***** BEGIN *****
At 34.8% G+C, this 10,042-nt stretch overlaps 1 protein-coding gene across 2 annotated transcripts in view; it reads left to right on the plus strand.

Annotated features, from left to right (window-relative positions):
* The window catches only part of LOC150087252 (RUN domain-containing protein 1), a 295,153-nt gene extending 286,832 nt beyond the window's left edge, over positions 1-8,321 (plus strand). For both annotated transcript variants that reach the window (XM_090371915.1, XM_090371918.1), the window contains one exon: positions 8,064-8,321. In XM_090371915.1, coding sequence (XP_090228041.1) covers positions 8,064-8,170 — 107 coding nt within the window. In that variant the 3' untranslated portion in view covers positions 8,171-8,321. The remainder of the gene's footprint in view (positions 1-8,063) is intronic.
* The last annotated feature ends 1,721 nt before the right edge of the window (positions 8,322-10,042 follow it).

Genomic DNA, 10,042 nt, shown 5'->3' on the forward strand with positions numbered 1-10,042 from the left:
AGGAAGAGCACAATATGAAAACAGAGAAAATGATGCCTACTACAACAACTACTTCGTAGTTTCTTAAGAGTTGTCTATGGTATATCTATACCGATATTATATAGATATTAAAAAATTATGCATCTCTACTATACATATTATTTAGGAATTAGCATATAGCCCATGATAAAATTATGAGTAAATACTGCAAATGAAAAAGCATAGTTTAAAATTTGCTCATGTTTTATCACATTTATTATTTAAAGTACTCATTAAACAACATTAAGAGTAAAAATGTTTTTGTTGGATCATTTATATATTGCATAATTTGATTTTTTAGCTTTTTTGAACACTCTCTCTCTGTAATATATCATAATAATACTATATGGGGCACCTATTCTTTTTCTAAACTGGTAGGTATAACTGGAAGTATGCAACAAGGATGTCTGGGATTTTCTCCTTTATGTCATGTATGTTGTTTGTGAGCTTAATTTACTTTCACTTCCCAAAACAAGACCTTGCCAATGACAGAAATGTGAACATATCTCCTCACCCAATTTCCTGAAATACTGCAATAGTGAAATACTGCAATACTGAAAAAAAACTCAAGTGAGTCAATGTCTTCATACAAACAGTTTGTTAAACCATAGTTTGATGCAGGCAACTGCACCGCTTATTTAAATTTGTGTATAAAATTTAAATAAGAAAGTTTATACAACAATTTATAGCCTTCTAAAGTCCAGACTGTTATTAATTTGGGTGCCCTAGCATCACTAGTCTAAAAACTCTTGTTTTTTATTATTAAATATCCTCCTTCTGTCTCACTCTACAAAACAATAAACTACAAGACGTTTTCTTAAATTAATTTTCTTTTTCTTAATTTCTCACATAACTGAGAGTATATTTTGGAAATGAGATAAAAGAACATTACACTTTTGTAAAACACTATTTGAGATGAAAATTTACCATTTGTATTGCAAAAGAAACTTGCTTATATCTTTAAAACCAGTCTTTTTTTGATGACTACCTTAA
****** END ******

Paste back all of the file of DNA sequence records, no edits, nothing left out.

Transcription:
At 34.8% G+C, this 10,042-nt stretch overlaps 1 protein-coding gene across 2 annotated transcripts in view; it reads left to right on the plus strand.

Annotated features, from left to right (window-relative positions):
* The window catches only part of LOC150087252 (RUN domain-containing protein 1), a 295,153-nt gene extending 286,832 nt beyond the window's left edge, over positions 1-8,321 (plus strand). For both annotated transcript variants that reach the window (XM_090371915.1, XM_090371918.1), the window contains one exon: positions 8,064-8,321. In XM_090371915.1, coding sequence (XP_090228041.1) covers positions 8,064-8,170 — 107 coding nt within the window. In that variant the 3' untranslated portion in view covers positions 8,171-8,321. The remainder of the gene's footprint in view (positions 1-8,063) is intronic.
* The last annotated feature ends 1,721 nt before the right edge of the window (positions 8,322-10,042 follow it).

Genomic DNA, 10,042 nt, shown 5'->3' on the forward strand with positions numbered 1-10,042 from the left:
AGGAAGAGCACAATATGAAAACAGAGAAAATGATGCCTACTACAACAACTACTTCGTAGTTTCTTAAGAGTTGTCTATGGTATATCTATACCGATATTATATAGATATTAAAAAATTATGCATCTCTACTATACATATTATTTAGGAATTAGCATATAGCCCATGATAAAATTATGAGTAAATACTGCAAATGAAAAAGCATAGTTTAAAATTTGCTCATGTTTTATCACATTTATTATTTAAAGTACTCATTAAACAACATTAAGAGTAAAAATGTTTTTGTTGGATCATTTATATATTGCATAATTTGATTTTTTAGCTTTTTTGAACACTCTCTCTCTGTAATATATCATAATAATACTATATGGGGCACCTATTCTTTTTCTAAACTGGTAGGTATAACTGGAAGTATGCAACAAGGATGTCTGGGATTTTCTCCTTTATGTCATGTATGTTGTTTGTGAGCTTAATTTACTTTCACTTCCCAAAACAAGACCTTGCCAATGACAGAAATGTGAACATATCTCCTCACCCAATTTCCTGAAATACTGCAATAGTGAAATACTGCAATACTGAAAAAAAACTCAAGTGAGTCAATGTCTTCATACAAACAGTTTGTTAAACCATAGTTTGATGCAGGCAACTGCACCGCTTATTTAAATTTGTGTATAAAATTTAAATAAGAAAGTTTATACAACAATTTATAGCCTTCTAAAGTCCAGACTGTTATTAATTTGGGTGCCCTAGCATCACTAGTCTAAAAACTCTTGTTTTTTATTATTAAATATCCTCCTTCTGTCTCACTCTACAAAACAATAAACTACAAGACGTTTTCTTAAATTAATTTTCTTTTTCTTAATTTCTCACATAACTGAGAGTATATTTTGGAAATGAGATAAAAGAACATTACACTTTTGTAAAACACTATTTGAGATGAAAATTTACCATTTGTATTGCAAAAGAAACTTGCTTATATCTTTAAAACCAGTCTTTTTTTGATGACTACCTTAA